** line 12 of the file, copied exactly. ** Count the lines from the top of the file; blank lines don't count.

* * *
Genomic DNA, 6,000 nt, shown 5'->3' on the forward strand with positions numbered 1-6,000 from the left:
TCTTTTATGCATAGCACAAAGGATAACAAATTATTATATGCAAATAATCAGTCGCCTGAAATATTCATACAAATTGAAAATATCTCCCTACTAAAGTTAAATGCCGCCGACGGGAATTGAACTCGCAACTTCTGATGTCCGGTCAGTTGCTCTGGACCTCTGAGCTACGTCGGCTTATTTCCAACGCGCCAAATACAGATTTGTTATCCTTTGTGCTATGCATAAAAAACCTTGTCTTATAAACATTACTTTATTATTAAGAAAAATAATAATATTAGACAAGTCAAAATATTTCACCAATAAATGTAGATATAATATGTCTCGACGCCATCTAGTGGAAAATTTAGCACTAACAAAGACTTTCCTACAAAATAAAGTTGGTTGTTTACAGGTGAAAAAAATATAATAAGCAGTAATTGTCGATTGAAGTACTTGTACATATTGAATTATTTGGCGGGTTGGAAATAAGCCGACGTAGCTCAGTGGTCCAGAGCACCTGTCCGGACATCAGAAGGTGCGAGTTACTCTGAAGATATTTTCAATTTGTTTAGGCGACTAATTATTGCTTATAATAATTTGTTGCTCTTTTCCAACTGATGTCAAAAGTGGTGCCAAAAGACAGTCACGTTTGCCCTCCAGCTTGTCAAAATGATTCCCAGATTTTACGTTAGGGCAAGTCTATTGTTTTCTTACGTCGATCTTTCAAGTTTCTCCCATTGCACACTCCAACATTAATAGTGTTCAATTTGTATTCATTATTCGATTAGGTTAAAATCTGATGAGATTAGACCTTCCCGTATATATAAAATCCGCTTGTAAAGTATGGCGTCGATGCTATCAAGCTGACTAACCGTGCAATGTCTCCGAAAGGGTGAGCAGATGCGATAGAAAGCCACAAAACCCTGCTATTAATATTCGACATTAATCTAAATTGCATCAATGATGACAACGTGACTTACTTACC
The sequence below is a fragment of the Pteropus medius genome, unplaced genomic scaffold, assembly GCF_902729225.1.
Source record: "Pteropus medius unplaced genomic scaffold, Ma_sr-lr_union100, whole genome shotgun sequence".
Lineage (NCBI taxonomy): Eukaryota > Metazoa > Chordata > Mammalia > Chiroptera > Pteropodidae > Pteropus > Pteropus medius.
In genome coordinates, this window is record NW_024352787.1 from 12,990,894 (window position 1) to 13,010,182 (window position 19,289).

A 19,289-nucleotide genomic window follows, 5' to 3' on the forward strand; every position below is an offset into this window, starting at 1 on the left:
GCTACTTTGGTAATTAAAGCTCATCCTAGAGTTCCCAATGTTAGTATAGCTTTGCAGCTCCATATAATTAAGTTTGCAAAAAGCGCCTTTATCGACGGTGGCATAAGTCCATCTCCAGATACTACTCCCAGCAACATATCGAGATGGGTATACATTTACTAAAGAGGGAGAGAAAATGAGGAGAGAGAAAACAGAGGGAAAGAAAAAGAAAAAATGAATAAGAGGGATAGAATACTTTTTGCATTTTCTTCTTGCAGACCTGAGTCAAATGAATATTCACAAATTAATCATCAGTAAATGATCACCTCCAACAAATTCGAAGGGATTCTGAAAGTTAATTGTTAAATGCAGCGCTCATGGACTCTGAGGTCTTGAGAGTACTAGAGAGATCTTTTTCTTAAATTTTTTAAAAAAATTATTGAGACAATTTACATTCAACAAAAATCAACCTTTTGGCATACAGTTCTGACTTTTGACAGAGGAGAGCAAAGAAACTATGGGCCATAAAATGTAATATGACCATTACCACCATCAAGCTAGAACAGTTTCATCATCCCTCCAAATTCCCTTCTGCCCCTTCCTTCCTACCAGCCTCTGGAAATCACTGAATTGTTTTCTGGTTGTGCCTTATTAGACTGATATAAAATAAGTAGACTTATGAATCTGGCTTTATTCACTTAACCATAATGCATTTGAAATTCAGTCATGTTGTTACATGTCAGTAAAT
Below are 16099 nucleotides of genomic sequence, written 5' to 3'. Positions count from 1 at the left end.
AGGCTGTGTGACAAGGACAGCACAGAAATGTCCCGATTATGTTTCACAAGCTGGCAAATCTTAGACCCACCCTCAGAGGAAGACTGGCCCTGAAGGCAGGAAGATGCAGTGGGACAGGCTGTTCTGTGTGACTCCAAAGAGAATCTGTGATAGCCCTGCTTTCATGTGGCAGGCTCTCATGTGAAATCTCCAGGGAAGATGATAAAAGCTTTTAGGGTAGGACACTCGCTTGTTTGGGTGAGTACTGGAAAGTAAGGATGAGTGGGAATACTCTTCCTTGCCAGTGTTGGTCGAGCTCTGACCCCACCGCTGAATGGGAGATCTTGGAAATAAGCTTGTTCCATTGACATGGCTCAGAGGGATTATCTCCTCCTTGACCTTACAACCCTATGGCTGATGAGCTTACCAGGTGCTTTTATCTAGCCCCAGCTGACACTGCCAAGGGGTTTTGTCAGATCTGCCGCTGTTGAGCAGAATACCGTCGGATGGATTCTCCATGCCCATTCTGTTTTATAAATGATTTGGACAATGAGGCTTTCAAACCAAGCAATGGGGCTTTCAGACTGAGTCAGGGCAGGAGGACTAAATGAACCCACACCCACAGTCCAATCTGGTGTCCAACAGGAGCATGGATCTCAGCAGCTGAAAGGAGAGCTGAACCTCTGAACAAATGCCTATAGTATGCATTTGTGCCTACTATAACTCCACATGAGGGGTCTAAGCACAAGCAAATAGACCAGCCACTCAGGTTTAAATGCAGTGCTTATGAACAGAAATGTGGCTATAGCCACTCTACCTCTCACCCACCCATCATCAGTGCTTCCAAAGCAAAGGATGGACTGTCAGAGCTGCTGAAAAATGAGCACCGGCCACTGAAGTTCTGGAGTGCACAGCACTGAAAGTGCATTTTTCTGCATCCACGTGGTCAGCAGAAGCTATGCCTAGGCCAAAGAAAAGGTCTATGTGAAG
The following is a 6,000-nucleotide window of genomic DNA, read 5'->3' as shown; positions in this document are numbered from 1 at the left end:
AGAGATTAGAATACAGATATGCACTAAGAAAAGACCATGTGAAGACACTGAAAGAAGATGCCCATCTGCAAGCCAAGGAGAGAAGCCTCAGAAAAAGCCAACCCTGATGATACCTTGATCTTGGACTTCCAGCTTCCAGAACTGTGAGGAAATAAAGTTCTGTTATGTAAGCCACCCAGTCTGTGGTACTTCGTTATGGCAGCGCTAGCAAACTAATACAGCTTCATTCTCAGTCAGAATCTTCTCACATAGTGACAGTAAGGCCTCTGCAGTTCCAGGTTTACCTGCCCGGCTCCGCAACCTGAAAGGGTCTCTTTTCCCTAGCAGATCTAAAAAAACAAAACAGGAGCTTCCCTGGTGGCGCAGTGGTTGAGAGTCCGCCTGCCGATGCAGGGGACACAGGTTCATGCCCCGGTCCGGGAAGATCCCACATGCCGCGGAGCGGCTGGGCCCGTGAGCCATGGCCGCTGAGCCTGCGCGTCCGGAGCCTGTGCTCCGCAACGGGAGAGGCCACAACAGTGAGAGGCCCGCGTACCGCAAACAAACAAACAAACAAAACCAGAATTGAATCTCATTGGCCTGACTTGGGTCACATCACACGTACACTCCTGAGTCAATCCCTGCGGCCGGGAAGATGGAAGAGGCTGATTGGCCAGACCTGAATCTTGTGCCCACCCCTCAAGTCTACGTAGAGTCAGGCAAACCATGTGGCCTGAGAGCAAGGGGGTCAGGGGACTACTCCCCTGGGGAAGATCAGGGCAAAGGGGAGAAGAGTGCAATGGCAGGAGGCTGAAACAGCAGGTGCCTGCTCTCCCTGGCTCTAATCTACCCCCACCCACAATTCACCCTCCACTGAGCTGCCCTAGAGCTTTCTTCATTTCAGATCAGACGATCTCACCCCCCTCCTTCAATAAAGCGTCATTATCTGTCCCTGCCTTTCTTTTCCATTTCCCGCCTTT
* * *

AGAGATTAGAATACAGATATGCACTAAGAAAAGACCATGTGAAGACACTGAAAGAAGATGCCCATCTGCAAGCCAAGGAGAGAAGCCTCAGAAAAAGCCAACCCTGATGATACCTTGATCTTGGACTTCCAGCTTCCAGAACTGTGAGGAAATAAAGTTCTGTTATGTAAGCCACCCAGTCTGTGGTACTTCGTTATGGCAGCGCTAGCAAACTAATACAGCTTCATTCTCAGTCAGAATCTTCTCACATAGTGACAGTAAGGCCTCTGCAGTTCCAGGTTTACCTGCCCGGCTCCGCAACCTGAAAGGGTCTCTTTTCCCTAGCAGATCTAAAAAAACAAAACAGGAGCTTCCCTGGTGGCGCAGTGGTTGAGAGTCCGCCTGCCGATGCAGGGGACACAGGTTCATGCCCCGGTCCGGGAAGATCCCACATGCCGCGGAGCGGCTGGGCCCGTGAGCCATGGCCGCTGAGCCTGCGCGTCCGGAGCCTGTGCTCCGCAACGGGAGAGGCCACAACAGTGAGAGGCCCGCGTACCGCAAACAAACAAACAAACAAAACCAGAATTGAATCTCATTGGCCTGACTTGGGTCACATCACACGTACACTCCTGAGTCAATCCCTGCGGCCGGGAAGATGGAAGAGGCTGATTGGCCAGACCTGAATCTTGTGCCCACCCCTCAAGTCTACGTAGAGTCAGGCAAACCATGTGGCCTGAGAGCAAGGGGGTCAGGGGACTACTCCCCTGGGGAAGATCAGGGCAAAGGGGAGAAGAGTGCAATGGCAGGAGGCTGAAACAGCAGGTGCCTGCTCTCCCTGGCTCTAATCTACCCCCACCCACAATTCACCCTCCACTGAGCTGCCCTAGAGCTTTCTTCATTTCAGATCAGACGATCTCACCCCCCTCCTTCAATAAAGCGTCATTATCTGTCCCTGCCTTTCTTTTCCATTTCCCGCCTTT